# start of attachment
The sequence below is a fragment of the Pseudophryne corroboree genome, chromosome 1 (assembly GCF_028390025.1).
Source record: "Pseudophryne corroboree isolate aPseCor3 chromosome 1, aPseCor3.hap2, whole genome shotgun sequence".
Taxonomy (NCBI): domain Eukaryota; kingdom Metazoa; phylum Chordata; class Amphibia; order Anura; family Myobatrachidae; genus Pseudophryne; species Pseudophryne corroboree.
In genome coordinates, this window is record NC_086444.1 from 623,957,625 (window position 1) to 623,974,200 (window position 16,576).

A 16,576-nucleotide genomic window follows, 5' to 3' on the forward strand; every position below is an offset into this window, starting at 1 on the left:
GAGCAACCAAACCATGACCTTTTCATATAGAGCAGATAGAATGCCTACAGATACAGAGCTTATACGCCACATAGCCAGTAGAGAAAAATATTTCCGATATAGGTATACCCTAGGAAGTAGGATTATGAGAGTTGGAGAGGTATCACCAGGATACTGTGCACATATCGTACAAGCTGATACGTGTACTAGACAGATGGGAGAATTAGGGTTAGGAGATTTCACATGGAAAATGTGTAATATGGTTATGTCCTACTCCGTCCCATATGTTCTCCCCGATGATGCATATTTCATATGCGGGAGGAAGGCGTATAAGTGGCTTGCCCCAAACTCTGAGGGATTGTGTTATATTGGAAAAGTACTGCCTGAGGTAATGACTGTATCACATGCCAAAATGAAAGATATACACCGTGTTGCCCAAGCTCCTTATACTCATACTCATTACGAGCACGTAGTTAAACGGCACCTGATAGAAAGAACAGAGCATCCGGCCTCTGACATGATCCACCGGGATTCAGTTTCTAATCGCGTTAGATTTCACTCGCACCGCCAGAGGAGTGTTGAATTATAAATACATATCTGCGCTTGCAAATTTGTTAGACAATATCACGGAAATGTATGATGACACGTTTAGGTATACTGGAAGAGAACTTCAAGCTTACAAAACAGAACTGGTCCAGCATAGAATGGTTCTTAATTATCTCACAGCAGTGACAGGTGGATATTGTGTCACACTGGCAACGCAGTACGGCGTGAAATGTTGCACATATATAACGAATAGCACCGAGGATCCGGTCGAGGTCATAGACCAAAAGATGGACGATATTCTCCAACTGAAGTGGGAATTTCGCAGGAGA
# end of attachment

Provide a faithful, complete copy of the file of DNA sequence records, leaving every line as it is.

The sequence below is a fragment of the Pseudophryne corroboree genome, chromosome 1 (assembly GCF_028390025.1).
Source record: "Pseudophryne corroboree isolate aPseCor3 chromosome 1, aPseCor3.hap2, whole genome shotgun sequence".
Taxonomy (NCBI): domain Eukaryota; kingdom Metazoa; phylum Chordata; class Amphibia; order Anura; family Myobatrachidae; genus Pseudophryne; species Pseudophryne corroboree.
In genome coordinates, this window is record NC_086444.1 from 623,957,625 (window position 1) to 623,974,200 (window position 16,576).

A 16,576-nucleotide genomic window follows, 5' to 3' on the forward strand; every position below is an offset into this window, starting at 1 on the left:
GAGCAACCAAACCATGACCTTTTCATATAGAGCAGATAGAATGCCTACAGATACAGAGCTTATACGCCACATAGCCAGTAGAGAAAAATATTTCCGATATAGGTATACCCTAGGAAGTAGGATTATGAGAGTTGGAGAGGTATCACCAGGATACTGTGCACATATCGTACAAGCTGATACGTGTACTAGACAGATGGGAGAATTAGGGTTAGGAGATTTCACATGGAAAATGTGTAATATGGTTATGTCCTACTCCGTCCCATATGTTCTCCCCGATGATGCATATTTCATATGCGGGAGGAAGGCGTATAAGTGGCTTGCCCCAAACTCTGAGGGATTGTGTTATATTGGAAAAGTACTGCCTGAGGTAATGACTGTATCACATGCCAAAATGAAAGATATACACCGTGTTGCCCAAGCTCCTTATACTCATACTCATTACGAGCACGTAGTTAAACGGCACCTGATAGAAAGAACAGAGCATCCGGCCTCTGACATGATCCACCGGGATTCAGTTTCTAATCGCGTTAGATTTCACTCGCACCGCCAGAGGAGTGTTGAATTATAAATACATATCTGCGCTTGCAAATTTGTTAGACAATATCACGGAAATGTATGATGACACGTTTAGGTATACTGGAAGAGAACTTCAAGCTTACAAAACAGAACTGGTCCAGCATAGAATGGTTCTTAATTATCTCACAGCAGTGACAGGTGGATATTGTGTCACACTGGCAACGCAGTACGGCGTGAAATGTTGCACATATATAACGAATAGCACCGAGGATCCGGTCGAGGTCATAGACCAAAAGATGGACGATATTCTCCAACTGAAGTGGGAATTTCGCAGGAGA